Tags

Systems and Safety

Chicago's Pandemic Recovery Process

Peter Slevin, who teaches at Campus Consortium partner Medill School of Journalism, writes for The New Yorker about the "perilous next phase" of Chicago's recovery from the coronavirus.

Mexico City's Deepening Water Crisis

As an increasingly severe water crisis grips Mexico City, what will the future look like in a world that is rapidly running out of usable water?

Can Women Stand Their Ground?

This story examines how the criminal justice system is not equipped to protect women who protect themselves. It is told through the lens of one case—the Alabama murder trial of Brittany Smith.

Broken Justice

Can an attorney handle more than 100 criminal cases at a time? That's the reality for a public defender like Jeff Esparza, who represents defendants unable to afford their own lawyers in Kansas City.

Renovating Villa 31

Forty thousand people live in substandard conditions in downtown Buenos Aires' Villa 31. With property deeds and infrastructure upgrades, can authorities finally resolve the eyesore on their front doorstep?

He Did the Crime, She Did the Time

Reporter Allison Herrera explores a law in Oklahoma called "Failure to Protect," meant to decrease the number of abused children. Sometimes, it's the woman and not the abuser who does more time.

Pastor Battles Inequality in Haiti

In Port au Prince, Pastor Julio Volcy believes that to build a better Haiti, he must first build stronger Christians, preparing them to withstand poverty and oppression by living lives of integrity.

Beedi Workers in India

Despite difficult living conditions, 4.5 million women in India pursue rolling beedis (hand-rolled cigarettes) to earn their livelihood. The identities of 89 percent of beedi workers fade along with their fingerprints.

Haiti Earthquake: Ten Years Later

On Jan. 12, 2010, Haiti suffered its most devastating disaster. More than 300,000 souls were lost, 1.5 million people were injured and an equal number made homeless. What has happened since?

Discharged: The Missed Cases of Sex Trafficking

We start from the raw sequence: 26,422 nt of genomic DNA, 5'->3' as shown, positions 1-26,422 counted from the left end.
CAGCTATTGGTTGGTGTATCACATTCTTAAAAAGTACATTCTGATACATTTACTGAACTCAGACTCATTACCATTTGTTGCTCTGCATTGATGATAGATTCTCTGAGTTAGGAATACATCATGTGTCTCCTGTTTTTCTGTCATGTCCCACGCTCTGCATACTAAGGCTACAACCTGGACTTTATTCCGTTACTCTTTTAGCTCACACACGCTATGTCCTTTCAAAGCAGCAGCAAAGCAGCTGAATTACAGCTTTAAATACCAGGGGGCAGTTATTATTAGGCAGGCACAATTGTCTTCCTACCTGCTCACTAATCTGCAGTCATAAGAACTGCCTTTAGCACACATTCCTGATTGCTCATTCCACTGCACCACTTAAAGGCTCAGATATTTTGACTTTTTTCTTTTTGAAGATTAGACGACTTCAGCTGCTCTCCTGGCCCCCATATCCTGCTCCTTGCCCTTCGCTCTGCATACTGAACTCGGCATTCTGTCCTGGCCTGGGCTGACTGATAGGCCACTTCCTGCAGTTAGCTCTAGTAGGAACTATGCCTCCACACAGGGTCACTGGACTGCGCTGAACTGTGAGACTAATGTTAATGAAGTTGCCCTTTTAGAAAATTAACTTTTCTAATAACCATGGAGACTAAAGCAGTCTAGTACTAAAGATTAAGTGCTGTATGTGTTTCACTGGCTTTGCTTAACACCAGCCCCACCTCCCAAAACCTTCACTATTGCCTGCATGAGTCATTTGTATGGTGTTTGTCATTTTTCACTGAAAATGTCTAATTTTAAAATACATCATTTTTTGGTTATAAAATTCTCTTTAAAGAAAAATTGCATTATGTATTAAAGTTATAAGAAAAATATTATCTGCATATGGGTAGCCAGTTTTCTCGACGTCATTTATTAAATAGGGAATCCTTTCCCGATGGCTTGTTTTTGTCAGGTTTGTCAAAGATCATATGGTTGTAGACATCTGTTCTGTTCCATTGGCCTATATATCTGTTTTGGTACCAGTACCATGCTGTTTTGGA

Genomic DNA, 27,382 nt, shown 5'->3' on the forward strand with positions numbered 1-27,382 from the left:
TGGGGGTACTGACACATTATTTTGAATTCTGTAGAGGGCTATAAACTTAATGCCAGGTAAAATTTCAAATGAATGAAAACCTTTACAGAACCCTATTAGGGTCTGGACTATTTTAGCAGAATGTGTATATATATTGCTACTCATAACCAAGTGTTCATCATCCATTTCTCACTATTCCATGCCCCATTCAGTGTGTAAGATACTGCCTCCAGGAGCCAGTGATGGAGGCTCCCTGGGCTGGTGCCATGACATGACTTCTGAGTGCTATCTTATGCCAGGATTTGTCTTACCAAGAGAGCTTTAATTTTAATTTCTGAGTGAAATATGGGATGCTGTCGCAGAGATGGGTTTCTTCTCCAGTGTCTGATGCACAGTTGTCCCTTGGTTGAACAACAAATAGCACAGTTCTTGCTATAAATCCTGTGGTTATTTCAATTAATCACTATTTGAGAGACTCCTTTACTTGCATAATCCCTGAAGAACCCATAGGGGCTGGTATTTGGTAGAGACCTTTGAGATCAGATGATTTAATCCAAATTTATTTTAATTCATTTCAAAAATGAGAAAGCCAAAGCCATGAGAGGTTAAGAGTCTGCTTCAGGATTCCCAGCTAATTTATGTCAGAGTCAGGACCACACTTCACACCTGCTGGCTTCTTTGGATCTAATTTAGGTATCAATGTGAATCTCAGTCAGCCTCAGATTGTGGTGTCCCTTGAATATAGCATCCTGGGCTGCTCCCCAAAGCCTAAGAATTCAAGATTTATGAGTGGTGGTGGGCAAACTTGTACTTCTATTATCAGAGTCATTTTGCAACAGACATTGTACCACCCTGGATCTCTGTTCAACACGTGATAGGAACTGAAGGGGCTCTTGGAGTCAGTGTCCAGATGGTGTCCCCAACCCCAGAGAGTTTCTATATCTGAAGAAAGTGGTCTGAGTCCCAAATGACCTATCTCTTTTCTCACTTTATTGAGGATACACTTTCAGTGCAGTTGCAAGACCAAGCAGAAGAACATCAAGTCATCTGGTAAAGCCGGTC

For years, the U.S. healthcare system has failed to identify sex-trafficked victims in clinics and hospitals across the country, but a new coalition of doctors and activists seeks to change this.

Meet the Journalist: Nsikan Akpan

The placebo effect influences all types of healing, from acupuncture to laying of hands to the doctor's office. Science producer for PBS NewsHour Nsikan Akpan journeyed from Mexico to Maryland to learn how it works.

Meet the Journalist: John Yang

Pulitzer Center grantees John Yang and Frank Carlson investigate the imprisonment of mentally ill Americans, efforts to seek alternative treatments, and the struggle to provide the poor with public defenders.

Meet the Journalist: Mark Johnson

Milwaukee Journal Sentinel reporter Mark Johnson and photojournalist Mark Hoffman traveled to Brazil, Kenya, and Uganda to report on the threat of zoonotic diseases long associated with poverty.

 

Meet the Journalist: T.R. Goldman

What does it take for a developing country like Nigeria to roll out a new healthcare protocol for newborns on a national scale? T.R. Goldman discusses the challenges this country faces.

Meet the Journalist: Neil Brandvold

Photojournalist Neil Brandvold investigates the paralytic disease Konzo that has inflicted polio-life symptoms on thousands of the most impoverished people in Democratic Republic of Congo.

Meet the Journalist: Sonia Shah

Tens of thousands of people fleeing bombs and beheadings are trapped in squalid refugee camps and ad hoc settlements across Greece. Will the country's tattered health system be able to prevent an epidemic?

IWMF Awards to 2 Pulitzer Center Student Fellow Alums

Student fellow alum Pat Nabong from the Medill School of Journalism was named a Gwen Ifill Fellow by the International Women's Media Foundation (IWMF), while Neeta Satam, student fellow alum from the Missouri School of Journalism was awarded an IWMF Reproductive Health, Rights, and Justice in the Americas grant.

Resources for World Health Day 2019

April 7 is World Health Day, focusing this year on universal health coverage. If you want to help students understand the health crises facing their communities and the world as a whole, we have resources for you.

Pedestrian Safety

Students investigate educational resources about the safety of pedestrians in developing countries and design mock letters to politicians in charge of roads in a developing country.

Roads Kill: The Dangers of Motorcycles

In the following lesson, students will analyze several resources about the dangers of motorcycles, and by the end, they will write a summary about the dangers of motorcycles.

News Bite 3: Too Young to Die

In this lesson, we'll take a look at a short film trailer and a photograph by Carlos Javier Ortiz around the issue of gun violence in Chicago, exploring its often-untold consequences.